Dayton and Jefferson Township schools are on takeover watch and Trotwood just dodged a bullet. All are currently struggling to keep students and relevancy as vouchers and open enrollment at neighboring districts are going to continue to suck students (and the accompanying state funding) away.
Trotwood is adding open enrollment this year, which will suck kids out of Dayton. But, open enrollment won’t mean unlimited enrollment- meaning the phenom athletes trying to escape Dayton’s major screw-ups won’t be allowed in unless they have academics to go along with their athletic prowess.
Jefferson Twp schools shouldn’t be allowed to exist- with less students than a single DPS elementary school (not that Trotwood is that big, their 2800 or so students is about what was in my 3 year high school growing up). If Ohio Lt. Governor John Husted was serious about government efficiency- he’d be the first to stop the insanity of 608 school districts for 88 counties, although ones like Oakwood would never allow a forced merger. The critical difference is that Oakwood is performing (which goes hand in hand with being poverty free) and Dayton, Trotwood and Jefferson are poverty ridden and failing.
By merging the three districts, the state clock on takeover should be reset. Put Trotwood Superintendent Tyrone Olverson in charge of the district, let Libbie Lolli run curriculum, and have Richard Gates of Jefferson take over remedial education. With the elimination of three treasurers, duplication of HR, Reporting, Athletic directors, operations managers, payroll systems, purchasing departments, etc- money will finally be found to fund programs like band that make kids interested in school- and transportation for all kids, to all buildings (something Trotwood does and Dayton fails at).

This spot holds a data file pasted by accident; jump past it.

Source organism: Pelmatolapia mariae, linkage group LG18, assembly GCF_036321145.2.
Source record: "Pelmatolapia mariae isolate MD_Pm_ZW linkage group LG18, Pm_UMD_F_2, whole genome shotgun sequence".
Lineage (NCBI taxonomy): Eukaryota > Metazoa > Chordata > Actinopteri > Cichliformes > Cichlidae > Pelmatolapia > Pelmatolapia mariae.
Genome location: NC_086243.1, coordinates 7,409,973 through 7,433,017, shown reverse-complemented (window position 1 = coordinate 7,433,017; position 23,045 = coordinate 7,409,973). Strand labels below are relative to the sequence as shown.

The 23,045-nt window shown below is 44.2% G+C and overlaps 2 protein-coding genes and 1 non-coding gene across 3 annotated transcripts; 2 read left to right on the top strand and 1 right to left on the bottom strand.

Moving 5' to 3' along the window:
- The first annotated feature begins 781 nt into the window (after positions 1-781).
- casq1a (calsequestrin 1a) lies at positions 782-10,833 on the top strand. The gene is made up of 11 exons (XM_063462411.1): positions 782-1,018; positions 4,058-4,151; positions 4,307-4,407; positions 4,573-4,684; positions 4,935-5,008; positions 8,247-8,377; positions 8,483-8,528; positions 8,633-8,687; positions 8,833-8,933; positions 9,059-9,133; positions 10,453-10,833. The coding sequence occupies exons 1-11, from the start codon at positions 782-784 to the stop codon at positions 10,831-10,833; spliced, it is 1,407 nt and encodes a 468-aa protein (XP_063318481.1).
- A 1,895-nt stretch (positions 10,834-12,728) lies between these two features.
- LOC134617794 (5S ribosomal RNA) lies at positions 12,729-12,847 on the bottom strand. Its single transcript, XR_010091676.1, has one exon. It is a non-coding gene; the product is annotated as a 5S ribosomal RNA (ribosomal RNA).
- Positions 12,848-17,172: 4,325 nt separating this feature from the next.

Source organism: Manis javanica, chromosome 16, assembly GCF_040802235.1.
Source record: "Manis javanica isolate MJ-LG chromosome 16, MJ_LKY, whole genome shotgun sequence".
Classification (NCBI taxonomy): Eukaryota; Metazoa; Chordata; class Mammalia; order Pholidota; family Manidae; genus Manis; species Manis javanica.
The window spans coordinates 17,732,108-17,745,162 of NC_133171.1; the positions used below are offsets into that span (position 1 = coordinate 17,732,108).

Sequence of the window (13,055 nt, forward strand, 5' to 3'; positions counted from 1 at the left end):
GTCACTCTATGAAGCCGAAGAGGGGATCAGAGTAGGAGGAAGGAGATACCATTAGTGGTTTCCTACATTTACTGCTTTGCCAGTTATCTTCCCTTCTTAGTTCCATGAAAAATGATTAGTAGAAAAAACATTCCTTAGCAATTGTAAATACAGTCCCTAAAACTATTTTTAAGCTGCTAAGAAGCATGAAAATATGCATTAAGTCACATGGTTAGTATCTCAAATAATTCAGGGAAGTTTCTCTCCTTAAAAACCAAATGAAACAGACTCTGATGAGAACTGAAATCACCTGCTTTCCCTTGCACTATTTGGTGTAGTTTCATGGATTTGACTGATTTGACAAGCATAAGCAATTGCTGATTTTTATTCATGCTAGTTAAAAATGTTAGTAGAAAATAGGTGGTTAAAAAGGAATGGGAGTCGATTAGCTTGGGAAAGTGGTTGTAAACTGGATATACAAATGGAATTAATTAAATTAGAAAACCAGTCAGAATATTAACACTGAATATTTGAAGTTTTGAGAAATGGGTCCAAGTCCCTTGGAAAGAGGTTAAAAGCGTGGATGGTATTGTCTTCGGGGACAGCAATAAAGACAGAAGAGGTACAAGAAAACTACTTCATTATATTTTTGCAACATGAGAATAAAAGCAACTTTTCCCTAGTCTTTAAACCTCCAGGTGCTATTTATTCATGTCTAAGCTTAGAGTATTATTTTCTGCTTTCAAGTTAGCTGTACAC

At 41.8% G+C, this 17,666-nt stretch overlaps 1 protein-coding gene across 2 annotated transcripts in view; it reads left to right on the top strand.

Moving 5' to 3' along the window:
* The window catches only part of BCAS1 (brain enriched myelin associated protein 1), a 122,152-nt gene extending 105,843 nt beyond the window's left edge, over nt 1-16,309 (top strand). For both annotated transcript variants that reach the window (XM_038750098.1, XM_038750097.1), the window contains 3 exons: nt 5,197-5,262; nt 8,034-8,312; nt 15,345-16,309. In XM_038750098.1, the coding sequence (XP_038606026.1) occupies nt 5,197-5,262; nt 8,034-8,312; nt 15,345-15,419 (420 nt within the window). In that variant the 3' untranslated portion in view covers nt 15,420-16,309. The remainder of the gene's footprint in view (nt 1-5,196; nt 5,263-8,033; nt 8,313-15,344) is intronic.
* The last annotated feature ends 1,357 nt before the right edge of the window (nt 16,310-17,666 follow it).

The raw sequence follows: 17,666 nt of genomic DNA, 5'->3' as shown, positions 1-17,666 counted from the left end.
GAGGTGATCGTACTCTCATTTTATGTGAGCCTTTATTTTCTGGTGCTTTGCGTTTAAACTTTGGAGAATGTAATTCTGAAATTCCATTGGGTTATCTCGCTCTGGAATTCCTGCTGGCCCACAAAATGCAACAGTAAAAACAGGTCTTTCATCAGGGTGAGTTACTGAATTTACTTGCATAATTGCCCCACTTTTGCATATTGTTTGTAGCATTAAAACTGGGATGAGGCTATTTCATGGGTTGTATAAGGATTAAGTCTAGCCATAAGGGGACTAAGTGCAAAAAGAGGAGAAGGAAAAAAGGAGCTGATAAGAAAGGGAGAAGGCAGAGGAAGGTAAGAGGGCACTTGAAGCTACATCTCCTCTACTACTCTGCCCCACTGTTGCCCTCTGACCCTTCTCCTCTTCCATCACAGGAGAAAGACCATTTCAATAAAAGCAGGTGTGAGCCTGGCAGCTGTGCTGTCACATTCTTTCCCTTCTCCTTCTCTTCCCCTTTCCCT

It also solves Trotwoods eviction from the GWOC as they would join the City League- and DPS would gain a swimming pool for a real swim team.
The new district would still probably have to mothball some schools, and some staff would have to find new positions within the blended organization or cut loose. Some pay scales would have to be adjusted since Trotwood pays teachers better than DPS and DPS pays administrators better than anyone.
In the end, it might not help fix the problems that come with poverty at all, but it most certainly will force more money to direct instruction and student welfare than anything else that’s been tried so far.
The only remaining question is should the Northridge Schools with it’s poor scores and measly 1340 students, also be included?